async function. If we take a look at the linting error that React gives us if we were using Create React App to build our project, we will be told that this function cannot be asynchronous to prevent race conditions.
As a result, instead of making that function async, we can simply create a separate async function in our component, which we can call synchronously. That is, without the
await keyword before it.
In this example, we create an async function called
getData. By calling it synchronously within useEffect, we can fetch our data, like we would expect.
Over time, you may realize that it gets a bit tedious and time-consuming to keep writing the useEffect hook with all of its boilerplate within every component in which you want to fetch data.
To cut down on our reused code, we can use a custom hook as a special abstraction, which we can write ourselves get from a third party library (like we are here, using the library
A custom hook that makes our HTTP request allows us to make our components much more concise. All we have to do is call our hook at the top of our component.
In this case, we get back all the data, loading, and error state that we need to be able to use the same structure for our component as before, but without having to
useEffect . Plus, we no longer need to imperatively write how to resolve our promise from our GET request every time we want to make a request.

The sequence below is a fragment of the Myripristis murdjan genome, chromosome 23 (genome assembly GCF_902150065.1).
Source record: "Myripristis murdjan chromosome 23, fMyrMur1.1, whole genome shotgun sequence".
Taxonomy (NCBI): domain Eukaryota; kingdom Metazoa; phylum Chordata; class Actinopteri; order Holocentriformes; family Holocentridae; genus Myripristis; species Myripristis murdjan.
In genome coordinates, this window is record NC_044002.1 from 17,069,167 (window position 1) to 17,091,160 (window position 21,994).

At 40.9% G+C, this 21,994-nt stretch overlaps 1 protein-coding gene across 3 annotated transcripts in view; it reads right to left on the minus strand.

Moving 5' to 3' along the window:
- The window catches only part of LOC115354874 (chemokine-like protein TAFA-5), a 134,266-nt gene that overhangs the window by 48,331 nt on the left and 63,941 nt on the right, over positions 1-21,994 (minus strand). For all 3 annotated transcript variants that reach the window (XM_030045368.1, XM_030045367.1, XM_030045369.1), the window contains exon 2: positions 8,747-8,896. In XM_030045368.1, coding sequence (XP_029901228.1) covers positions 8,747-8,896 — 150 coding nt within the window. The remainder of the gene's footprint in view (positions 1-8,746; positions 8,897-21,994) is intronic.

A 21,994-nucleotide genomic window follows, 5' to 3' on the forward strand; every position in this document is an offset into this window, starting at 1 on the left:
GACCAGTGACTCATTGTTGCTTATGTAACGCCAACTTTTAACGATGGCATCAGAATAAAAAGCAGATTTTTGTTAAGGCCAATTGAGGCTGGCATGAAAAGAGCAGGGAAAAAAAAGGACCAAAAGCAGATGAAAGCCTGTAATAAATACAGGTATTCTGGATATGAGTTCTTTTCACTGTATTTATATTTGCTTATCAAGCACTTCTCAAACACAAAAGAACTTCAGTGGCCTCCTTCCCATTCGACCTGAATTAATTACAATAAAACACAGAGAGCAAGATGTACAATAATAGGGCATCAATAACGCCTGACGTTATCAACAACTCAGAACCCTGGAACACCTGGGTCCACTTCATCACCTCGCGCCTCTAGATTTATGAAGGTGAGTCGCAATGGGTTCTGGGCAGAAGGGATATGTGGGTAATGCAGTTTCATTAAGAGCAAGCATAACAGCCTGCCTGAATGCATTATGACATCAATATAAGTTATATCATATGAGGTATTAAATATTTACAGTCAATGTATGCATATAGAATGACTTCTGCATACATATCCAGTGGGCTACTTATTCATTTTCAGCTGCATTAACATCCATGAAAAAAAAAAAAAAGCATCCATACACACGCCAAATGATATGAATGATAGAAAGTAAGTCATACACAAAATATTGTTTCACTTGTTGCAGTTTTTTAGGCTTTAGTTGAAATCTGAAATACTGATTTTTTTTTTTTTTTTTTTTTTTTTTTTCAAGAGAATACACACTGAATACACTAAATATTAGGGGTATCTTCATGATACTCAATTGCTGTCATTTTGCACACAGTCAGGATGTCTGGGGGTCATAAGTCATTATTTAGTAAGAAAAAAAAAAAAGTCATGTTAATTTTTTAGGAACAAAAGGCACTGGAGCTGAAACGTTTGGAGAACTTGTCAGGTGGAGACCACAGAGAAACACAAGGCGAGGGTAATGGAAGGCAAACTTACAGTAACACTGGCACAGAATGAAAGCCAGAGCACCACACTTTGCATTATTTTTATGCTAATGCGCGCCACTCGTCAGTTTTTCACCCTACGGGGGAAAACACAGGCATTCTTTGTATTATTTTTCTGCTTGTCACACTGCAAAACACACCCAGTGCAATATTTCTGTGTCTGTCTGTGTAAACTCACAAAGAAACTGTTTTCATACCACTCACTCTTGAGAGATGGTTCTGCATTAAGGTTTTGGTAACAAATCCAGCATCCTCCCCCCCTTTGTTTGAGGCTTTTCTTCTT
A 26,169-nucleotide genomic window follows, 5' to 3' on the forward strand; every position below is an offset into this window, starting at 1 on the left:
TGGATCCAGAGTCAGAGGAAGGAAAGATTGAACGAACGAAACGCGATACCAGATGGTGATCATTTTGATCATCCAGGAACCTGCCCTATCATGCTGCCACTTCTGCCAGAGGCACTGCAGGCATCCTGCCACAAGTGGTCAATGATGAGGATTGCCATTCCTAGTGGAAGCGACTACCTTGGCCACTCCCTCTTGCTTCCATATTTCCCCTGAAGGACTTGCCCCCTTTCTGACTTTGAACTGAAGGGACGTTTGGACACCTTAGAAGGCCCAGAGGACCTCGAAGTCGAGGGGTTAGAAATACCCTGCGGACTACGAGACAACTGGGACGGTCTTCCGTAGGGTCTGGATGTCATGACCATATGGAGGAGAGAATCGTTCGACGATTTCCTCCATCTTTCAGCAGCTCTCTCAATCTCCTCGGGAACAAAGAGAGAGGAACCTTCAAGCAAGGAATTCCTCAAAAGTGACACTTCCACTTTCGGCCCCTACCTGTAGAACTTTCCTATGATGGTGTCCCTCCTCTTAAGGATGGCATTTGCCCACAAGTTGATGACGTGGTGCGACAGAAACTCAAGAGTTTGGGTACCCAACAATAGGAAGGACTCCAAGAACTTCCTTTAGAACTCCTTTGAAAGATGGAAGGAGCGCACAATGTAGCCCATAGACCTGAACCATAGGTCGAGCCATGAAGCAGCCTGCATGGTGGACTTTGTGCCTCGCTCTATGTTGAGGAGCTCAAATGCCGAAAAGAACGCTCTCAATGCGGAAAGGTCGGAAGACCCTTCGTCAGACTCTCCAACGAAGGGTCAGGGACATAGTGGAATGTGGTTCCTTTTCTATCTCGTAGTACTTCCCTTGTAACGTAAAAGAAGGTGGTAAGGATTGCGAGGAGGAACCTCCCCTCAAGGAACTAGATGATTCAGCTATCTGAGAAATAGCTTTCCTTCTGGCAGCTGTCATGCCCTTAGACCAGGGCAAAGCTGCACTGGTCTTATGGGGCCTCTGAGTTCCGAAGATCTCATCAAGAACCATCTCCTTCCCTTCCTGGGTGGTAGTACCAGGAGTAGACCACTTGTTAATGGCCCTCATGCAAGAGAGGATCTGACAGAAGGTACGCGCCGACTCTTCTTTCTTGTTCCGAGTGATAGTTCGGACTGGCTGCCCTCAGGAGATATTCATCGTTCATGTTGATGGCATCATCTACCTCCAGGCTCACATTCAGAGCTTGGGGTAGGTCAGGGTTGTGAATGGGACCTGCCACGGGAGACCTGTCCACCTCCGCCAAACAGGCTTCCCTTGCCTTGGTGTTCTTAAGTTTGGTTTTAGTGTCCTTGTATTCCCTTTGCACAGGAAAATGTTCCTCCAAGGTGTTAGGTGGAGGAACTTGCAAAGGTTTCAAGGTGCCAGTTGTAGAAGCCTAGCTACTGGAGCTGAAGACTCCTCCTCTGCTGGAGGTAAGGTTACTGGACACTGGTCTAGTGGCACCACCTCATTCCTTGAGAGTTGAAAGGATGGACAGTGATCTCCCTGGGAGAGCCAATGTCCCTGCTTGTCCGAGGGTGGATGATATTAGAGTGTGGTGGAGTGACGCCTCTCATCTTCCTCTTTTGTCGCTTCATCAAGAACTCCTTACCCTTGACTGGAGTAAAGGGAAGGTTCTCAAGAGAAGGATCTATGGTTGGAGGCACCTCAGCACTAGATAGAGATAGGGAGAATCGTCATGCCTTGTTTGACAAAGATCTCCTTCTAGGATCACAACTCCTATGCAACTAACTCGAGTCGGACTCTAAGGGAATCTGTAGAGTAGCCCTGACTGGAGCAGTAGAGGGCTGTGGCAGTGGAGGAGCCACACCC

Using custom hooks is a great approach to writing much more concise HTTP requests to get our data and all of its related state, but a library that really takes data fetching with hooks to the next level is React Query.
React Query not only allows us to use custom hooks that we can reuse across our components in a concise way, but it also gives us a great deal of state management tools to be able to control when, how, and how often our data is fetched.
In particular, React query gives us a cache, which you can see below through the React Query Devtools that enables us to easily manage the requests that we have made according to key value that we specify for each request.
For the requests below, our query for our random user data is identified by the string 'random-user' (provided as the first argument to
By referencing that key, we can do powerful things such as refetch, validate or reset our various queries.
If we rely on our custom hook solution or useEffect, we will refetch our data every single our component is mounted. To do is in most cases unnecessary. If our external state hasn't changed, we should ideally not have to show loading state every time we display our component.
React Query improves our user experience greatly by trying to serve our data from its cache first and then update the data in the background to display changes if our API state has changed.
It also gives us an arsenal of powerful tools to better manage our requests according to how our data changes through our request.
For example, if our application allowed us to add a different user, we might want to refetch that query, once the user was added. If we knew the query was being changed very frequently, we might want to specify that it should be refreshed. every minute or so. Or to be refreshed, whenever the user focuses their window tab.
In short, React Query is the go-to solution for not only making requests in a concise manner, but also efficiently and effectively managing the data that is returned for our HTTP requests across our app's components.